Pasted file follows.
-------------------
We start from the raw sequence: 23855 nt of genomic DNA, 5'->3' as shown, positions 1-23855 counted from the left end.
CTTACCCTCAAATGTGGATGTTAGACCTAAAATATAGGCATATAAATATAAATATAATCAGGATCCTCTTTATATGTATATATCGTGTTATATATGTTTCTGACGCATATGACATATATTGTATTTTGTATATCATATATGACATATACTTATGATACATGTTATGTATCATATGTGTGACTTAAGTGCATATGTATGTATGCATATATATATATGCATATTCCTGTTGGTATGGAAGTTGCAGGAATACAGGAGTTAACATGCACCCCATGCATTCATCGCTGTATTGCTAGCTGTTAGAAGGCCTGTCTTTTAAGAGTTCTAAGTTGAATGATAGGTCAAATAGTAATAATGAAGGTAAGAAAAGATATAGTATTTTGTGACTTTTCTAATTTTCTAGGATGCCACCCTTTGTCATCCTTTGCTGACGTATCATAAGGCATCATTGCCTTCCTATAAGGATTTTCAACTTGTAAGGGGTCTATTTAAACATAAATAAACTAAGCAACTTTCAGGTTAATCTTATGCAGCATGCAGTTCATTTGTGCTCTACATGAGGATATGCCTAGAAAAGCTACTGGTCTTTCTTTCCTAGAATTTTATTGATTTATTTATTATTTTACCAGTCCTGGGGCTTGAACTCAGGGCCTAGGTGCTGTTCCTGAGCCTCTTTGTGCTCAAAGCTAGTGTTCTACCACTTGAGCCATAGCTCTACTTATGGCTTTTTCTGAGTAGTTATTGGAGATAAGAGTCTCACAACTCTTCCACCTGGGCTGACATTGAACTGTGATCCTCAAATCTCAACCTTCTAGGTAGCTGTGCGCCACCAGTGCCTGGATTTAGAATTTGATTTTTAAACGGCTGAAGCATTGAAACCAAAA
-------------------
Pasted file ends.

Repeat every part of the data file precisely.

We start from the raw sequence: 23855 nt of genomic DNA, 5'->3' as shown, positions 1-23855 counted from the left end.
CTTACCCTCAAATGTGGATGTTAGACCTAAAATATAGGCATATAAATATAAATATAATCAGGATCCTCTTTATATGTATATATCGTGTTATATATGTTTCTGACGCATATGACATATATTGTATTTTGTATATCATATATGACATATACTTATGATACATGTTATGTATCATATGTGTGACTTAAGTGCATATGTATGTATGCATATATATATATGCATATTCCTGTTGGTATGGAAGTTGCAGGAATACAGGAGTTAACATGCACCCCATGCATTCATCGCTGTATTGCTAGCTGTTAGAAGGCCTGTCTTTTAAGAGTTCTAAGTTGAATGATAGGTCAAATAGTAATAATGAAGGTAAGAAAAGATATAGTATTTTGTGACTTTTCTAATTTTCTAGGATGCCACCCTTTGTCATCCTTTGCTGACGTATCATAAGGCATCATTGCCTTCCTATAAGGATTTTCAACTTGTAAGGGGTCTATTTAAACATAAATAAACTAAGCAACTTTCAGGTTAATCTTATGCAGCATGCAGTTCATTTGTGCTCTACATGAGGATATGCCTAGAAAAGCTACTGGTCTTTCTTTCCTAGAATTTTATTGATTTATTTATTATTTTACCAGTCCTGGGGCTTGAACTCAGGGCCTAGGTGCTGTTCCTGAGCCTCTTTGTGCTCAAAGCTAGTGTTCTACCACTTGAGCCATAGCTCTACTTATGGCTTTTTCTGAGTAGTTATTGGAGATAAGAGTCTCACAACTCTTCCACCTGGGCTGACATTGAACTGTGATCCTCAAATCTCAACCTTCTAGGTAGCTGTGCGCCACCAGTGCCTGGATTTAGAATTTGATTTTTAAACGGCTGAAGCATTGAAACCAAAA